Phariseeism in the Church
After reading the Gospels and Acts over again, and starting on Romans, I have noted things that often seem to be lost in today’s American church. The church is consumed with legalism, legislating morality, and shutting the door of ministry and even the church to certain groups. Instead, the church should be consumed with carrying out God’s redemptive purposes in the world.
In many ways, the modern church is just like the Pharisees. The Pharisees were so obsessed with keeping the law that many of them looked down on those who broke the laws. Not content with the laws they already had, they came up with more.
Christ came along and, rather than calling them righteous as they would have expected, accused them of neglecting what was really important. He preached about following the spirit of the law.
For example, it was common for a man in those times to divorce his wife over trivial matters when the wife had done nothing wrong. Since the law of Moses did not forbid divorce, a man might do what he liked, thinking he had circumvented the law against adultery.
But Christ taught that lusting after another woman, divorcing the wife who had done nothing wrong, and marrying the new woman was adultery.
The sin was compounded when the man did not even give his wife a certificate of divorce, which made her appear guilty in the eyes of the community, and brought the label “adulteress” on her if she tried to marry again (from text notes in Hebrew-Greek Key Word Study Bible, NASB).
Rather than putting us under a new law which might keep people in destructive marriages, Christ is instead showing us how to love our spouses rather than deserting them without cause.
Another example is Christ’s chiding of the Pharisees for tithing so exactly that they even tithed their mint, dill, cummin, rue and all kinds of herbs, but neglected justice, mercy, faith and the love of God (Luke 11:42, Matt. 23:23).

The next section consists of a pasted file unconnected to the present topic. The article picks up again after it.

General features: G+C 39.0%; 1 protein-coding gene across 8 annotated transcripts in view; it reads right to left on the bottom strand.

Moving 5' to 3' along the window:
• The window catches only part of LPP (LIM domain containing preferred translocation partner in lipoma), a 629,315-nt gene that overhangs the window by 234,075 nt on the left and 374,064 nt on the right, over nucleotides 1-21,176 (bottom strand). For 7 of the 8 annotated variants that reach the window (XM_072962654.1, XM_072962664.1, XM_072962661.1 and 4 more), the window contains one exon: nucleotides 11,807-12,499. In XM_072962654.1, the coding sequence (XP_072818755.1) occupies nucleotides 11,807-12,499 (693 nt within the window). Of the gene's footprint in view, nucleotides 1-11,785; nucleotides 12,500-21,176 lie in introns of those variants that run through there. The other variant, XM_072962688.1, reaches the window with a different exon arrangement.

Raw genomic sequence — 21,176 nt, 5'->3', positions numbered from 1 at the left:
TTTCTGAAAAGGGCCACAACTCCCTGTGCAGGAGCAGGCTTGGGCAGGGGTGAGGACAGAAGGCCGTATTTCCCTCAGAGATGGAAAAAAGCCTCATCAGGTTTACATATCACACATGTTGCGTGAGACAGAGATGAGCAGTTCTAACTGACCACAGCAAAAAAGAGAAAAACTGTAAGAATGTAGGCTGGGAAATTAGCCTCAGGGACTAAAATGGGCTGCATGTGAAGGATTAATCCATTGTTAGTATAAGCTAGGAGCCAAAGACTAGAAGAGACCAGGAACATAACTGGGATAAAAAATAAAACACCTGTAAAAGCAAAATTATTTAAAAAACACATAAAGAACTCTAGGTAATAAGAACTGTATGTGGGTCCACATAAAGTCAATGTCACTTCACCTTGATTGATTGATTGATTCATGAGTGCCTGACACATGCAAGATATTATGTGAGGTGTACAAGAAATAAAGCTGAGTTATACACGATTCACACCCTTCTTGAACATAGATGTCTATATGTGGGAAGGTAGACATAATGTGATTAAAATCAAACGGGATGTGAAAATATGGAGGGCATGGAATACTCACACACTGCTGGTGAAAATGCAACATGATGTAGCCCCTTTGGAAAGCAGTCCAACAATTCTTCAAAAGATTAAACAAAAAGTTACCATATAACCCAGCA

With this example, that of the temple tax, and that of the woman who gave her last coin to the temple, we see that we are not to tithe in such a way that every dime is counted, and then think we are righteous.
When collectors came asking Christ’s disciples for the two-drachma temple tax, which came from the law of Moses, Christ said that it is the populace who is taxed, but not the king’s children (Matt. 17:24-27).
Paul wrote, “Each of you must give as you have made up your mind, not reluctantly or under compulsion, for God loves a cheerful giver (2 Cor. 9:7).
Christ tells us he did not come to change the law, but to fulfill it. This means he came to fulfill the law’s obligation for a sacrifice, one complete, perfect, final sacrifice which covered everything we ever did or will do (from text notes in Hebrew-Greek Key Word Study Bible).
We are released from the necessity of following the law and offering up sacrifices for forgiveness of sins.